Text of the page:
hen I think of praise, I think of a holy and pious devotee with his head and knees bowed and his hands raised in adoration. I think of children singing simple choruses loudly with wide mouths and knit brows indicating their intense effort. I think of an elderly grandmother with tears on her cheeks, a smile on her face and a hankie clutched tightly. I don't envision a komodo dragon, a dinosaur, a crocodile or an alligator. Yet, in this psalm, among the many other animate and inanimate objects that are supposed to bring praise to God, the ancient poet included... dragons.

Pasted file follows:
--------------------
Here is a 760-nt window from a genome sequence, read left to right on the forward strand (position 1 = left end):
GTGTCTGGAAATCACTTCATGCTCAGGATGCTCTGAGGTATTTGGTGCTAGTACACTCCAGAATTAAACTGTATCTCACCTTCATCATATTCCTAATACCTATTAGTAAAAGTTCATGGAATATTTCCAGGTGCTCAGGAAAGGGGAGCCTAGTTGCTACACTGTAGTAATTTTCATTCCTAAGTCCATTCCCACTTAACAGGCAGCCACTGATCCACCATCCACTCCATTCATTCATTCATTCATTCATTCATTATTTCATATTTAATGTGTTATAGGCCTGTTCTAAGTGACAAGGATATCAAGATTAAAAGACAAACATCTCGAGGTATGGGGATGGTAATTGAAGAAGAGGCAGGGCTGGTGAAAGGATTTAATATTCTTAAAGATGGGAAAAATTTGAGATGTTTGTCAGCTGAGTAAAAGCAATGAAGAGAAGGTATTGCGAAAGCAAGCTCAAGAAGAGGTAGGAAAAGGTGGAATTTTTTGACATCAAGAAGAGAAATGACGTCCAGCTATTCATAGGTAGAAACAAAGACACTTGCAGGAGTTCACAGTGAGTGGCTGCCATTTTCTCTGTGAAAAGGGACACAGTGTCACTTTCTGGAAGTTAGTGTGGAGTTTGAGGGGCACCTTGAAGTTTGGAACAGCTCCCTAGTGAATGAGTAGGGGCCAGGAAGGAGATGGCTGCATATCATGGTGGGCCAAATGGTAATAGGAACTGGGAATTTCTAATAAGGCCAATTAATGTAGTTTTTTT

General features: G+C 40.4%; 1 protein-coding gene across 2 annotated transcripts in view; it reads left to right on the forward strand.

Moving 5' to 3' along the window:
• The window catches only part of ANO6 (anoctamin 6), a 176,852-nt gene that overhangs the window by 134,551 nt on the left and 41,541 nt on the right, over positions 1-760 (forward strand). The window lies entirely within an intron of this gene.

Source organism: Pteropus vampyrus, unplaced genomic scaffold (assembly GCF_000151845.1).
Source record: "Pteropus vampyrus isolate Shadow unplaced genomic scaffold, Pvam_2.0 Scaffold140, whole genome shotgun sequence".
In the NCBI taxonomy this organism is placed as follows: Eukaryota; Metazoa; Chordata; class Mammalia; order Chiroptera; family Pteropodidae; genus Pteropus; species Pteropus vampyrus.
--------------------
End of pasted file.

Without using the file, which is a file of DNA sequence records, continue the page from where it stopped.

It's certainly hard to imagine the mythological dragons of lore using their "evil power" to praise God. And indeed, that great red dragon, the devil is not likely to willingly offer any praise to God. Yet some dragons must... or should. As should (according to this psalm) angels, armies, the sun, the moon, the stars, space, waters, oceans, fire, hail, snow, fog, wind, mountains, trees; beasts and birds; kings, princes and judges; men, women, boys and girls; young and old; saints and sinners... we all owe God a debt of praise because of who He is. So, let's all praise Him. Come on, don't let the dragons outdo you. If we don't praise Him, someone or something else will. Even if God has to resort to using the rocks on the ground, He will be honored by His creation (Luke 19:40). Praise Him! Do it now. Do it voluntarily. Do it while there are benefits. Don't wait until it is involuntary; when you will worship but reap no blessing from it (Philippians 2:10-11).